Love Without End, Amen

It’s Father’s Day today. This does not hold the same traumatic emotions that Mother’s Day does, thank goodness. Not that I had a good father, neither my biological nor my adopted one. Even my first husband was a shitty dad when we were married and he’s even worse now. He hasn’t had any contact with his children since 2005, in spite of living less than two miles from our current house. I can only wonder what kind of relationship he has with his stepson. Shudder….

No, my actual fathers were crap, but I had some amazing male role models and both my second and my current husband were and are both inspiring dads. Although Jon was only part of our lives for four years, he gave us a normalcy that I and the kids had never had. We had a beautiful home, fantastic home cooked meals, and he was always up for playing games and having fun. He and Aubrey are still in contact although not as often as they used to be. I am so happy that he now has two daughters of his own to spoil and be a great dad to them.

Ron is everything a dad should be. He’s supportive without being overbearing. He takes care of all us without question. He works hard and comes home to work even harder, be it cooking, cleaning, or studying so he can move forward and take even better care of us. He gives the dogs their meds twice a day, makes me coffee every weekend morning, and tries very hard to not punch Aubrey’s boyfriend in the face. He does almost all of the grocery shopping, all of the laundry, all of the dishes, cooks almost every meal that we eat at home, takes care of the yard, and makes us laugh with his little idiosyncrasies. And all that is just the tip of the Ron iceberg. Every day, he amazes me with how incredible he is and I know exactly how blessed I am to have him.

Unlike with mothers, I’ve never wandered around grasping onto male father figures and asking, “Are you my father?” But there have been some truly special men in my life. I think the first one was Delbert Rowland, the Vice Principal at Alamo Heights High School during my time there, although I didn’t know it then. He reported my mom to child protective services because he cared about me. Of course, my mother has fictionalized it as he was persecuting me, which I believed at the time. As an adult, I know better. He actually believed I deserved better than what I had, and while I didn’t recognize it then, it has helped me in my trauma recovery as an adult. I cannot thank him enough. He wasn’t out to get me, he was out to get her, and he tried his best to make a difference.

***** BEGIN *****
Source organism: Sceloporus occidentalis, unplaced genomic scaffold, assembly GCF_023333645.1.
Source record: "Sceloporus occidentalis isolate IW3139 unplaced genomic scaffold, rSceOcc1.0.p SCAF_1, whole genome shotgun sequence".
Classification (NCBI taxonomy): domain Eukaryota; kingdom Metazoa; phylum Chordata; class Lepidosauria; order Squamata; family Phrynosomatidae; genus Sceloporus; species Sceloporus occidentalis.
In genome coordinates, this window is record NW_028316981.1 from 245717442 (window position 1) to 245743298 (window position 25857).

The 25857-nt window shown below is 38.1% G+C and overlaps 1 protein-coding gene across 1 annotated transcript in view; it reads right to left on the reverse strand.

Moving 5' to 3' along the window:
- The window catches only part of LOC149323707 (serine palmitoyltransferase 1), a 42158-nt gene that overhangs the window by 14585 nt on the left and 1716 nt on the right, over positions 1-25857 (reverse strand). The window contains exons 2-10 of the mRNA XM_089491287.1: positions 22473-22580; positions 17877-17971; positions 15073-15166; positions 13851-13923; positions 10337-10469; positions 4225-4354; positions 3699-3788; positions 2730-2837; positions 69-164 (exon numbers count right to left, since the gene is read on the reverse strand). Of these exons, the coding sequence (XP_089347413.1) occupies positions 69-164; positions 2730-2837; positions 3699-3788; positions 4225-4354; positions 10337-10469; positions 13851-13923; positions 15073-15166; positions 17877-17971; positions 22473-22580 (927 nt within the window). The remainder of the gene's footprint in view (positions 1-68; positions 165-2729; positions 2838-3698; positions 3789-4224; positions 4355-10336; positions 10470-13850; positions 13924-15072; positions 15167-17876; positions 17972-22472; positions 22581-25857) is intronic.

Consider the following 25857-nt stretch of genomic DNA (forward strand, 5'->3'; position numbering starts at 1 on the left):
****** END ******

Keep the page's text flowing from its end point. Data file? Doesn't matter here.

Also from AHHS was Mr. Paul Foerster. He was the only teacher who ever gave me in school suspension for missing class. He knew I was capable of more than what I was giving, and he expected better from me. Even then, I knew he punished me because he cared, not because he was mean or being an asshole. I think he loved all of his students equally (and he was there FOREVER, so that’s a LOT of students), which was also a great lesson; love is infinite and there is plenty to go around if you let it. He never ever ever played favorites, unlike almost every other teacher I’ve had.

Which leads me to Glenn Boswell, affectionately known to all of us as Boz. He also never ever ever plays favorites. Ever. He makes every person (not just his students)¬†feel special, and worthy, and capable, and accepted. I remember he told us that he had to fix his ex-daughter-in-law’s car and we all thought that was crazy. But to Boz, she was the mother of his grandchild and would always be part of his family. That set a shining example for me of how love should be; unconditional.

Boz always underrates his importance in changing lives. So many kids go off to college broken in some way, both minor and major. At a junior college, the rate is even higher. I was more broken than most; in an abusive and controlling marriage after surviving an abusive and controlling childhood. Many times I floundered, to say the least. But Boz was always there to pull me through. He didn’t have to do anything special…he just was THERE. When I was knocked down, he lifted me back up. When I said I couldn’t, he told me I could. He gave¬†advice with no expectation of it being followed. He offered comfort when my life was at its worst. Most of all, he believed I was amazing, and he made me believe I was amazing, too.

Without Boz on my side, I would likely have stayed in my miserable marriage for much longer because I wouldn’t have had the means to support myself and my kids, both financially and psychologically. Not only did he teach me everything I know about computer architecture and half of what I know about programming, he gave me glowing job recommendations. I always got the job. Not only was I able to leave my abusive husband, I was able to provide a good life for my kids when they were young.

Even now, Boz is still the angel on my shoulder. When I don’t blog often enough, I get a gentle nudge reminding me to post something. I think a quarter of my entire blog is due to Boz’ nudging.

It’s been 20 years since he came into my life. While I don’t get to see him often enough in real life, he is still a major influence for me. Although he never signed up for the job, he’s the closest thing I have to a father and that is more than a lot of my friends have. For that, I will always feel blessed.

 

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